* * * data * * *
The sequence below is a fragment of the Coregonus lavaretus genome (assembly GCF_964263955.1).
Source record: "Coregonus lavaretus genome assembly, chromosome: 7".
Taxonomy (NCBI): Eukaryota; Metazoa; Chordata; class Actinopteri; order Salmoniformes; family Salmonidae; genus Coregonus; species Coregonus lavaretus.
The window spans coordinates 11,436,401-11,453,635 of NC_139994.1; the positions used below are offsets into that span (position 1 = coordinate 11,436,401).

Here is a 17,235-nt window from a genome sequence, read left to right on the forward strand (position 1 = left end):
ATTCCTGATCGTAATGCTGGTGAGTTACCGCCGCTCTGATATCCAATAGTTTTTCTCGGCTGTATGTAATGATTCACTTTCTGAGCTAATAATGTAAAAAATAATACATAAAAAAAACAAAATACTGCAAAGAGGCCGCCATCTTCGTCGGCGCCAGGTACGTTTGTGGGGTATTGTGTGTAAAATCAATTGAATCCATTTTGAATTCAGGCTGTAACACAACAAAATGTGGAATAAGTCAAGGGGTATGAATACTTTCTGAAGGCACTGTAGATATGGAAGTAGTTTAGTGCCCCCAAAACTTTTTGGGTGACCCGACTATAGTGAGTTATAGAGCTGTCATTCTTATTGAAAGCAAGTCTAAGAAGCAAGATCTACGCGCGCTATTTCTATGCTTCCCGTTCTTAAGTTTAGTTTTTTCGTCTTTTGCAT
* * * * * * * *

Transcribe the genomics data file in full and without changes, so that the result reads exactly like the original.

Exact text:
The sequence below is a fragment of the Coregonus lavaretus genome (assembly GCF_964263955.1).
Source record: "Coregonus lavaretus genome assembly, chromosome: 7".
Taxonomy (NCBI): Eukaryota; Metazoa; Chordata; class Actinopteri; order Salmoniformes; family Salmonidae; genus Coregonus; species Coregonus lavaretus.
The window spans coordinates 11,436,401-11,453,635 of NC_139994.1; the positions used below are offsets into that span (position 1 = coordinate 11,436,401).

Here is a 17,235-nt window from a genome sequence, read left to right on the forward strand (position 1 = left end):
ATTCCTGATCGTAATGCTGGTGAGTTACCGCCGCTCTGATATCCAATAGTTTTTCTCGGCTGTATGTAATGATTCACTTTCTGAGCTAATAATGTAAAAAATAATACATAAAAAAAACAAAATACTGCAAAGAGGCCGCCATCTTCGTCGGCGCCAGGTACGTTTGTGGGGTATTGTGTGTAAAATCAATTGAATCCATTTTGAATTCAGGCTGTAACACAACAAAATGTGGAATAAGTCAAGGGGTATGAATACTTTCTGAAGGCACTGTAGATATGGAAGTAGTTTAGTGCCCCCAAAACTTTTTGGGTGACCCGACTATAGTGAGTTATAGAGCTGTCATTCTTATTGAAAGCAAGTCTAAGAAGCAAGATCTACGCGCGCTATTTCTATGCTTCCCGTTCTTAAGTTTAGTTTTTTCGTCTTTTGCAT